By ASHLEY CHU
Following the University’s announcement that travel restrictions would be placed on certain West African nations, several Cornellians said they supported Cornell’s decision.
Administrators announced Thursday that it would be placing restrictions on University-related travel to West African nations under the Centers for Disease Control and Prevention travel warnings, which for Ebola currently includes Guinea, Liberia and Sierra Leone.
Shivang Tayal ’16, international liaison at large and vice president of diversity and inclusion for the Student Assembly, said he agreed with the University’s response to the Ebola crisis.
“While these restrictions may create inconveniences to people and students who need to travel from Ebola-affected regions, I feel these are required to ensure that this outbreak is contained and restricted,” he said.
Prof. Jens David Ohlin, law, said he believes that the University’s response seems “appropriate,” in light of the appeal process for exceptions. Those who request exemption from the travel restrictions must fill out an International Travel Advisory and Response Team application form two to six weeks before their anticipated trip, according to the University.
“The risk at Cornell is very low, just as it is across the United States,” Ohlin said. “However, we
need to set in place policies that will protect the community if the situation worsens — which may very well happen. That’s the most important thing.”
Ohlin said he sees the administration’s approach of “getting out in front of the situation instead of responding after-the-fact” as “smart.”
“I think everyone can go ahead with their business on campus without any fear,” Ohlin said.
Although no Cornell Abroad programs have been directly affected, Gerrit Wissink ’14 — who studied abroad in Senegal — said he feels that the measures might be excessive.
“Regardless of Ebola’s origin, it certainly sounds like Cornell is taking appropriate [Centers for Disease Control and Prevention]-endorsed steps to make sure the entire community remains safe from Ebola without buying into panic,” Wissink said. “However, the strong discouragement of hosting visitors from those countries and the requirement to contact Gannett could be viewed as excessive, especially on top of the screenings that have started at major U.S. airports.”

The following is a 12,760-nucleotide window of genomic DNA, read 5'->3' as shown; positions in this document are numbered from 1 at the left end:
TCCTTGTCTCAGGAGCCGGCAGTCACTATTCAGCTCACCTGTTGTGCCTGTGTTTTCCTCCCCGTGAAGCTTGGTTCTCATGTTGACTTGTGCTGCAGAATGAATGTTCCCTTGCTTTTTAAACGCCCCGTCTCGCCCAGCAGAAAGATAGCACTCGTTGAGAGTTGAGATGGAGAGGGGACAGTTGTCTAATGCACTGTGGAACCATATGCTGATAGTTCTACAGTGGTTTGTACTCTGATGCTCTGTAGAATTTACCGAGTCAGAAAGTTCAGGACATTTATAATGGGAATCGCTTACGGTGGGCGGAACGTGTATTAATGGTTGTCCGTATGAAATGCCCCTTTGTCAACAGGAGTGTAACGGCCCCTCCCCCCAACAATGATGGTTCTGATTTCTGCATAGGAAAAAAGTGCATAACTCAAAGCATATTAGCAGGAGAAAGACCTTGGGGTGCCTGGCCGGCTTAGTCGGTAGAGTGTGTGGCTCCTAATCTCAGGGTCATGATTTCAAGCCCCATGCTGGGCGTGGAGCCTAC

Wissink said he does not feel that other study abroad programs in neighboring countries should be affected by the Ebola crisis.
“If I were back in Dakar at this time, I would not be panicked by Ebola,” Wissink said. “The most stressful thing would probably be to convince family and friends in the U.S. that they should not panic for me. As a student there, I would be much more careful about personal and food hygiene as well as stay up-to-date on the Ebola situation.”
The Ebola crisis most likely will not affect students studying abroad in programs in other neighboring countries, according to Wissink.
“As a potential parallel example, violence broke out in neighboring Mali when I was in Senegal,” Wissink said. “It had zero impact on my experience there other than I learned a lot more about Mali. I think it is important to keep in mind that the virus is rare and relatively difficult to get, as the University highlighted.”
Discriminating against or stereotyping Africans is a potential problem in light of the Ebola crisis and travel restrictions, according to Ohlin.
“I think there is a potential problem that people might jump to conclusions regarding someone’s threat level –– with regard to contagions –– simply because of the color of their skin,” Ohlin said. “That’s just plain wrong because it is discrimination, pure and simple. It’s also irrational.”
At the same time, Ohlin also said he warns against possible oversensitivity to discrimination that might prevent an effective response to Ebola.
“I think that sensible public policy requires heightened scrutiny for individuals who have traveled to certain locations,” Ohlin said. “Again, that’s not based on skin color, that’s based on travel itinerary.”
Ohlin stressed the importance of asking the right questions to the right people when it comes to the government’s approach to Ebola.
“The government should be keeping track of which specific locations in Sierra Leone, Liberia and Guinea are most affected by the outbreak, so that they can ask the right questions for those individuals returning from those locations,” Ohlin said. “Hospital workers and triage nurses also need to be trained to ask the right questions. That’s not discrimination, that’s sensible public health measures.”